Montana Developer of three condominium-hotels at Big Sky Ski Resort sold units subject to Declarations that required “all unit owners to use [Developer], or an agent designated by [Developer], as their exclusive rental agents,” when renting out their condominiums. The Declarations also provided that “Unit owners may decline to renew the rental management contract with [Developer] after three years, but only if 75% of unit owners vote to end the contract with [Developer].” Of course, Developer also owned all of the commercial units, which constituted 22% of the voting units, and several residential units, practically making it impossible for 75% of the unit owners to do anything that the Developer didn’t want.
Developer also drafted the rental-management agreements (“RMAs”). “The RMAs require unit owners to employ [Developer] as their exclusive agent for the purposes of renting, managing, and operating the unit. The RMAs require unit owners to pay [Developer] 50% of gross rental revenue ‘after the payment of costs.’ [Developer] charges unit owners for several services, per the RMAs, including resort fees, credit card process fees, wholesalers and travel agent commissions. [Developer] also controls the central reservation center through which guests of the Condos make their reservations. [Developer] can use this system to control pricing for each of the units and the order in which units are booked.”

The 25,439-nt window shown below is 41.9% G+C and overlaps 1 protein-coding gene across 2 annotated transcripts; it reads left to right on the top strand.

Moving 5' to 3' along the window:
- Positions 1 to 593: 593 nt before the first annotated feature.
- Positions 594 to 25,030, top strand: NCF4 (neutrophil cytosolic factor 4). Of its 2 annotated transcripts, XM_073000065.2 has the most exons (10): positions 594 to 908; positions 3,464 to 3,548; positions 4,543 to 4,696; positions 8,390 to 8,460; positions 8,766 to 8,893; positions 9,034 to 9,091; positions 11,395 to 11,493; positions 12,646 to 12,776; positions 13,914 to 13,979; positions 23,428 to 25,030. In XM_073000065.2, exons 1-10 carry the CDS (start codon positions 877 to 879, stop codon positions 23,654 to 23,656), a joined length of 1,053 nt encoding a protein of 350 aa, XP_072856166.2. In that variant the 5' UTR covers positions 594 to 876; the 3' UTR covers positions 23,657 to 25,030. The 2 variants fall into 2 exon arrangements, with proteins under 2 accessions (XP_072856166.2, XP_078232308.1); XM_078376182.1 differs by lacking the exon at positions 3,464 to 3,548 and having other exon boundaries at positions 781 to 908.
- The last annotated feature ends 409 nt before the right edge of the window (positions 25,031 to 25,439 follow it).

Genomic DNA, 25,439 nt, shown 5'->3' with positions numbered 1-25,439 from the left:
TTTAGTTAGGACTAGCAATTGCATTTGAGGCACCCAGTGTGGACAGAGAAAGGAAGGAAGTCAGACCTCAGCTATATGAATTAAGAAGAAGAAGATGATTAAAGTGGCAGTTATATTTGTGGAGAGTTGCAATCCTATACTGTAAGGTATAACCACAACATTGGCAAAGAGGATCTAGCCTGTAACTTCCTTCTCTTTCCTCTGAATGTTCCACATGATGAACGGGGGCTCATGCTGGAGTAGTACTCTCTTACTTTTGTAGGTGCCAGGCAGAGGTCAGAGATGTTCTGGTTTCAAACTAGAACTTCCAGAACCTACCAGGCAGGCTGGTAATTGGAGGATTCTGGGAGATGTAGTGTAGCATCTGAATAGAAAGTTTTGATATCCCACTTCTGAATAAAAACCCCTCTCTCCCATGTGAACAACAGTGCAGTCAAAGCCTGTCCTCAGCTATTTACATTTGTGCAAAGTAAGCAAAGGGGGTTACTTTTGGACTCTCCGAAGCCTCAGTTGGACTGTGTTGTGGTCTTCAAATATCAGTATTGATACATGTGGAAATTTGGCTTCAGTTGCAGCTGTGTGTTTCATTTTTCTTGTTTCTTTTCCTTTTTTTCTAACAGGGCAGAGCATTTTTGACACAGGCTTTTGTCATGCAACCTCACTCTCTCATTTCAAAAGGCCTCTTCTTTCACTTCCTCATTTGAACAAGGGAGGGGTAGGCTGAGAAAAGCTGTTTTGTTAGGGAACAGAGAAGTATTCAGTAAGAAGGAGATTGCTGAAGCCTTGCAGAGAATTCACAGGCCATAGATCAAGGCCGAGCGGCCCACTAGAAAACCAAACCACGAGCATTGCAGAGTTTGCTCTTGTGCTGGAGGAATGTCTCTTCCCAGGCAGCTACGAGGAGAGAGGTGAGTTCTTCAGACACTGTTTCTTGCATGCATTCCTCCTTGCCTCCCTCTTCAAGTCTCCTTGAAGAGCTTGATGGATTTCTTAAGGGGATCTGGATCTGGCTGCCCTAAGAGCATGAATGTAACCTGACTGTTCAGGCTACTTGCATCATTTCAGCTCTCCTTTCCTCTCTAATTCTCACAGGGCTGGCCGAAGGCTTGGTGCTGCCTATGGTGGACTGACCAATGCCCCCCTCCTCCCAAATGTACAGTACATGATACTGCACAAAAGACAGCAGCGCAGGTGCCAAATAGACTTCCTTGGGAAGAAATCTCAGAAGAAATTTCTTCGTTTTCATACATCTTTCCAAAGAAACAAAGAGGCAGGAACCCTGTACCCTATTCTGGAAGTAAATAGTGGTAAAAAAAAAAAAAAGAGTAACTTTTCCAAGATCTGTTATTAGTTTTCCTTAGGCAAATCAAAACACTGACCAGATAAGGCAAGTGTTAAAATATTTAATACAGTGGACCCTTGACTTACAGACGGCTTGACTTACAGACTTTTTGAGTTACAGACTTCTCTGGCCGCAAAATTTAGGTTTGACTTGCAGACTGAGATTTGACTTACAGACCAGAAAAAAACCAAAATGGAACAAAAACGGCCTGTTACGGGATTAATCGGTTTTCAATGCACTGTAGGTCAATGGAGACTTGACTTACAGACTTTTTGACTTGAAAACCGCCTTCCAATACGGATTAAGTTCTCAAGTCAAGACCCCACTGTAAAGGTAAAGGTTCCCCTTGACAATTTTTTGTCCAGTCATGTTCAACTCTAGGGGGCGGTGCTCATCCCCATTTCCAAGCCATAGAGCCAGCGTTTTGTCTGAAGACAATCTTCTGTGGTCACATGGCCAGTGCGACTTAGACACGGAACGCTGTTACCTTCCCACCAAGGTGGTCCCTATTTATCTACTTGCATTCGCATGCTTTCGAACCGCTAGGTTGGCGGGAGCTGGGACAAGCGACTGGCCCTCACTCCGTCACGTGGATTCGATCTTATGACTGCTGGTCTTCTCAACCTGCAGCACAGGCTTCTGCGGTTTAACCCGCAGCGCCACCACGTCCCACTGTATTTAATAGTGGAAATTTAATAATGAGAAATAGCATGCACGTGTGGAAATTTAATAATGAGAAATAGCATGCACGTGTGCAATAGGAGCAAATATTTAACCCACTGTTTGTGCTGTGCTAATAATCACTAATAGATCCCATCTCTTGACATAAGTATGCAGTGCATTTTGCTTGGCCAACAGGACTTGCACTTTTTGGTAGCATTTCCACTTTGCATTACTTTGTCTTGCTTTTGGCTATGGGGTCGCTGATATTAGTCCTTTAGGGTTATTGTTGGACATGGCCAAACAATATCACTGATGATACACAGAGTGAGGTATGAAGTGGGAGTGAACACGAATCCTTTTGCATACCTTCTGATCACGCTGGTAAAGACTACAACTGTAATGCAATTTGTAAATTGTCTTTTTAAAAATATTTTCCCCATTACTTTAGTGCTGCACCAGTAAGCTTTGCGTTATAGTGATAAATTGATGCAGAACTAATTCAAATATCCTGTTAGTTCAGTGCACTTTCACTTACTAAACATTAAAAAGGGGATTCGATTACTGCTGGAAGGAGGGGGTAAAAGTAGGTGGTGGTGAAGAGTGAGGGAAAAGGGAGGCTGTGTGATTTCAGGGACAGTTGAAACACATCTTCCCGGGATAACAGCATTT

Plaintiffs, the owners of condominiums in the three condominium hotels, sued the Developer for:
- Breach of fiduciary duty;
- Constructive fraud;
- Breach of contract;
- Breach of the implied covenant of good faith and fair dealing;
- Unjust enrichment;
- Antitrust claims;
- Accounting; and
- Declaratory relief claims.
Developer immediately sought to have the claims dismissed.
Decision of the District Court
The District Court went through each of the claims and in the end only dismissed the accounting claim because the Plaintiffs had failed to meet one of the required elements: a showing that they had previously requested an accounting and that request had been denied. As to the seven other claims, the Court held that the facts pled were sufficient for the claims to move forward. Of note was the Court’s decision relating to the antitrust claims, where the Court held: